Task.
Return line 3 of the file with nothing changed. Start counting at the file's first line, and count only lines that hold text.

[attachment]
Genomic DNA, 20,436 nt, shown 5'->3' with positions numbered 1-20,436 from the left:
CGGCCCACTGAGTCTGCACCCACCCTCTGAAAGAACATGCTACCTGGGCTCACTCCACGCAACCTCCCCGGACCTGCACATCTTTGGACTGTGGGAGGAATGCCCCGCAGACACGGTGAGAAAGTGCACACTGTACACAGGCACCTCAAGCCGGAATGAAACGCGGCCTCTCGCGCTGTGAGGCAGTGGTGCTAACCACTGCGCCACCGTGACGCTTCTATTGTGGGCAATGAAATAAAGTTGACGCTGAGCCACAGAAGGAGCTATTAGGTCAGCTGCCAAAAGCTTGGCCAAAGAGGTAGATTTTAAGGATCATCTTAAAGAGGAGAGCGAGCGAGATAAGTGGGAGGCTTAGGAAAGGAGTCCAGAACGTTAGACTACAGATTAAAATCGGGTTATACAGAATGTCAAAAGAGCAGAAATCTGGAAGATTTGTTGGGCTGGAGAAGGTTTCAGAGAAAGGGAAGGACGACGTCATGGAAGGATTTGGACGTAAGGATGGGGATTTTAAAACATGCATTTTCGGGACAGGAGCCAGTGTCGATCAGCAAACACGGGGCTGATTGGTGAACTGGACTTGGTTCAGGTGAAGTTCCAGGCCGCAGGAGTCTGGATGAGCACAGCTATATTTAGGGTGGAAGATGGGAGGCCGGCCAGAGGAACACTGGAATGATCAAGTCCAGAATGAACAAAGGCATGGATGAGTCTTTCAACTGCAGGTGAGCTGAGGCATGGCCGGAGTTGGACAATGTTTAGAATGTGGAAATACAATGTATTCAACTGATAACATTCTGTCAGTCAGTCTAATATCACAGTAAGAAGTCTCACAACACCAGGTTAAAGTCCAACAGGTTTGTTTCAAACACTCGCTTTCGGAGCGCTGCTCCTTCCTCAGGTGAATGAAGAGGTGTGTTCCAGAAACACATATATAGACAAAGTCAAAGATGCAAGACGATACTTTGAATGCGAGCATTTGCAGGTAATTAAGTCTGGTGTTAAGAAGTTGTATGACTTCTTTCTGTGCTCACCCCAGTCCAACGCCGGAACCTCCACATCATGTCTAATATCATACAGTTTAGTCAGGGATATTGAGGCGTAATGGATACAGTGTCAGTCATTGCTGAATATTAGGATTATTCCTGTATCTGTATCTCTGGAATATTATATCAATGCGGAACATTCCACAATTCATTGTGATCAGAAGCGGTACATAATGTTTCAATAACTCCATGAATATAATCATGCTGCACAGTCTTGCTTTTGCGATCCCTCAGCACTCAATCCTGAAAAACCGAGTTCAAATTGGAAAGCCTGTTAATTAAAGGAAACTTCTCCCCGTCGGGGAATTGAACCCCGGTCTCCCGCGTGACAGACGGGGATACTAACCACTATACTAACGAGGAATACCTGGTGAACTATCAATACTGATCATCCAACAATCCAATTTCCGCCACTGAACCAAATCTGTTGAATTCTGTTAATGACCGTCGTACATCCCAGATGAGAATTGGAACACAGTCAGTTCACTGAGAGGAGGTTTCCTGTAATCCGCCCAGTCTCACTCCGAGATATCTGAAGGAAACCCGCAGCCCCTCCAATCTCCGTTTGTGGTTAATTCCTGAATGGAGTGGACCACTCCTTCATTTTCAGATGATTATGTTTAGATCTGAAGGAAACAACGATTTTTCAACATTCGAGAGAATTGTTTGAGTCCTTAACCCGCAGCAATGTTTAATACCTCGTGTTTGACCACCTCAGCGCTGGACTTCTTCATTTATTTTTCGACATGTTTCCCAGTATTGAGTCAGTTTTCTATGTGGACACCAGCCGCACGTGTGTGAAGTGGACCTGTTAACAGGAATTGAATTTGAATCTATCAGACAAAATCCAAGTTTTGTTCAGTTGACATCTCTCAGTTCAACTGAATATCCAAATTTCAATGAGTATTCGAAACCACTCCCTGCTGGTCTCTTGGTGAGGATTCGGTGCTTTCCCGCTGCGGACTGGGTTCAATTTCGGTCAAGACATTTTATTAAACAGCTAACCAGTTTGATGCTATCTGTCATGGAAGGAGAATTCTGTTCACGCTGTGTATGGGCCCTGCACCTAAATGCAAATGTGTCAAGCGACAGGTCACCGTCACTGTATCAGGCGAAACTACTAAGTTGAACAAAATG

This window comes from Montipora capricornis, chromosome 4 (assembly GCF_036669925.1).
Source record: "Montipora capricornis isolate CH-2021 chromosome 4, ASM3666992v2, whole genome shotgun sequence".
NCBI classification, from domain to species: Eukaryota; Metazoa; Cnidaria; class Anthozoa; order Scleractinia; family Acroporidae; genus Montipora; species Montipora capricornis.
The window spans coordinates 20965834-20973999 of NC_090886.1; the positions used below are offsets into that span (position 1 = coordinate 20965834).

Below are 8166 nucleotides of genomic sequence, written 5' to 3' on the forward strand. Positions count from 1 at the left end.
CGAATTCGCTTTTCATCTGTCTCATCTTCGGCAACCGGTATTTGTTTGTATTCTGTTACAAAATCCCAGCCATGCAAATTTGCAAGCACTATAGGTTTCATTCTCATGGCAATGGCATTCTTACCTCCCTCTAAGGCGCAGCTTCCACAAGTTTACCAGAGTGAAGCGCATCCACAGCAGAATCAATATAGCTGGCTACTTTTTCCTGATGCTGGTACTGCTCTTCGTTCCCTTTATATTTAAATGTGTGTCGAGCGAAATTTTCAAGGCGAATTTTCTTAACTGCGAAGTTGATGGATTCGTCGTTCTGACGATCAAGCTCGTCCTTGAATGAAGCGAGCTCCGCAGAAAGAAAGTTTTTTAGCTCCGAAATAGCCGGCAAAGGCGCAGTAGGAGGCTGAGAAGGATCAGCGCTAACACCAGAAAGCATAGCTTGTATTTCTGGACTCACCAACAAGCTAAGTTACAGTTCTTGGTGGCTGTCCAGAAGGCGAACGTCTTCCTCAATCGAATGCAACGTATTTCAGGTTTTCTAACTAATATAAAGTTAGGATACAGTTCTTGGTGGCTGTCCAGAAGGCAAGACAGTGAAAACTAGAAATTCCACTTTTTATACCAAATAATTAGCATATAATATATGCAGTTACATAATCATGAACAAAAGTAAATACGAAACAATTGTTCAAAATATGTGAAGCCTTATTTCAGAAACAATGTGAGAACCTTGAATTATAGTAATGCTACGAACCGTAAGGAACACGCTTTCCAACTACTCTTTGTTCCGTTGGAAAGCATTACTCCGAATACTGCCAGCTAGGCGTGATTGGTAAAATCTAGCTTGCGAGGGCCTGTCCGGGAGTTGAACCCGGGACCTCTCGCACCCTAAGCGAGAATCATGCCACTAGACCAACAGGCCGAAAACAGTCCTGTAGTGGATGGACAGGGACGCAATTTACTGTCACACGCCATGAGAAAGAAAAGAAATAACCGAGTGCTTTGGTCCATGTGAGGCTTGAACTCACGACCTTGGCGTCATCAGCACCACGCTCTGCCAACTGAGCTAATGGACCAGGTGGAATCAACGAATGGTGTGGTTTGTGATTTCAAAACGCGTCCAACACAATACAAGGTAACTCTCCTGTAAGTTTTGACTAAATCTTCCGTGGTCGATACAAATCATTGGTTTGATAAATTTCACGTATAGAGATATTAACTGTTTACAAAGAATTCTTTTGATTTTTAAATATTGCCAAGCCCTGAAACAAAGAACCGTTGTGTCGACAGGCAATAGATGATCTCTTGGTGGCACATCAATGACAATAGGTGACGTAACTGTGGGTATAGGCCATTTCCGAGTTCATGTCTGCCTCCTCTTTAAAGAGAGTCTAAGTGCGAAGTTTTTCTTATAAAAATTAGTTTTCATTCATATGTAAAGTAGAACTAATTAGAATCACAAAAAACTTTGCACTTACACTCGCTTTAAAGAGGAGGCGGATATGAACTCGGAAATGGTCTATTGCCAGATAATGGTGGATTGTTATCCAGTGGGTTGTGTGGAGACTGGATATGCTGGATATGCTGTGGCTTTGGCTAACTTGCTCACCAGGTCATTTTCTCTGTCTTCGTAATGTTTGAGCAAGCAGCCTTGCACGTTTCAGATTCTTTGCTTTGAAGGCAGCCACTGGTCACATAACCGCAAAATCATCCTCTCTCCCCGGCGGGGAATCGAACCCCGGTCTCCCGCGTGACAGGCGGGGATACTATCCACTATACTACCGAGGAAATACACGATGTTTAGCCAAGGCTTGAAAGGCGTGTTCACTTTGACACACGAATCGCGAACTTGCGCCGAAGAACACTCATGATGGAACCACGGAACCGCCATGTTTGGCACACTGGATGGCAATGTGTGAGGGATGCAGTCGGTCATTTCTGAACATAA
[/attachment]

This window comes from Montipora capricornis, chromosome 4 (assembly GCF_036669925.1).